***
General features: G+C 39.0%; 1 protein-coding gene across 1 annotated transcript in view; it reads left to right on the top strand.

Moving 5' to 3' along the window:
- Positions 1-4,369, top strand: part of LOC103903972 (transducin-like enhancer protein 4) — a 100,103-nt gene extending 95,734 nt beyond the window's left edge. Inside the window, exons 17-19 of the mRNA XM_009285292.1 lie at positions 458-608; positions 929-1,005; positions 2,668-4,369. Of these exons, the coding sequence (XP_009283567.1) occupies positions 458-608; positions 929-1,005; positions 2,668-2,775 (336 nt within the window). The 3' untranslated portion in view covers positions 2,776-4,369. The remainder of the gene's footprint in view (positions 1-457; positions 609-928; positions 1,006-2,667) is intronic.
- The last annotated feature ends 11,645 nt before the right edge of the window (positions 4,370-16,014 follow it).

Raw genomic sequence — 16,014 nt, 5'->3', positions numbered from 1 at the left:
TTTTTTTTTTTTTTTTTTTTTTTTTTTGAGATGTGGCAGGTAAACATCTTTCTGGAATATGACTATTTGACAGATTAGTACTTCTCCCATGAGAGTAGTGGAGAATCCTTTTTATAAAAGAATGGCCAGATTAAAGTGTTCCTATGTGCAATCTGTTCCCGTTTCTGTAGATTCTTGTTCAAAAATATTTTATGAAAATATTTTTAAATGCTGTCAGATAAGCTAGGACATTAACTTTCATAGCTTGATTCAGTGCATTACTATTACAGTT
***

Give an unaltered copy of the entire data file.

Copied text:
General features: G+C 39.0%; 1 protein-coding gene across 1 annotated transcript in view; it reads left to right on the top strand.

Moving 5' to 3' along the window:
- Positions 1-4,369, top strand: part of LOC103903972 (transducin-like enhancer protein 4) — a 100,103-nt gene extending 95,734 nt beyond the window's left edge. Inside the window, exons 17-19 of the mRNA XM_009285292.1 lie at positions 458-608; positions 929-1,005; positions 2,668-4,369. Of these exons, the coding sequence (XP_009283567.1) occupies positions 458-608; positions 929-1,005; positions 2,668-2,775 (336 nt within the window). The 3' untranslated portion in view covers positions 2,776-4,369. The remainder of the gene's footprint in view (positions 1-457; positions 609-928; positions 1,006-2,667) is intronic.
- The last annotated feature ends 11,645 nt before the right edge of the window (positions 4,370-16,014 follow it).

Raw genomic sequence — 16,014 nt, 5'->3', positions numbered from 1 at the left:
TTTTTTTTTTTTTTTTTTTTTTTTTTTGAGATGTGGCAGGTAAACATCTTTCTGGAATATGACTATTTGACAGATTAGTACTTCTCCCATGAGAGTAGTGGAGAATCCTTTTTATAAAAGAATGGCCAGATTAAAGTGTTCCTATGTGCAATCTGTTCCCGTTTCTGTAGATTCTTGTTCAAAAATATTTTATGAAAATATTTTTAAATGCTGTCAGATAAGCTAGGACATTAACTTTCATAGCTTGATTCAGTGCATTACTATTACAGTT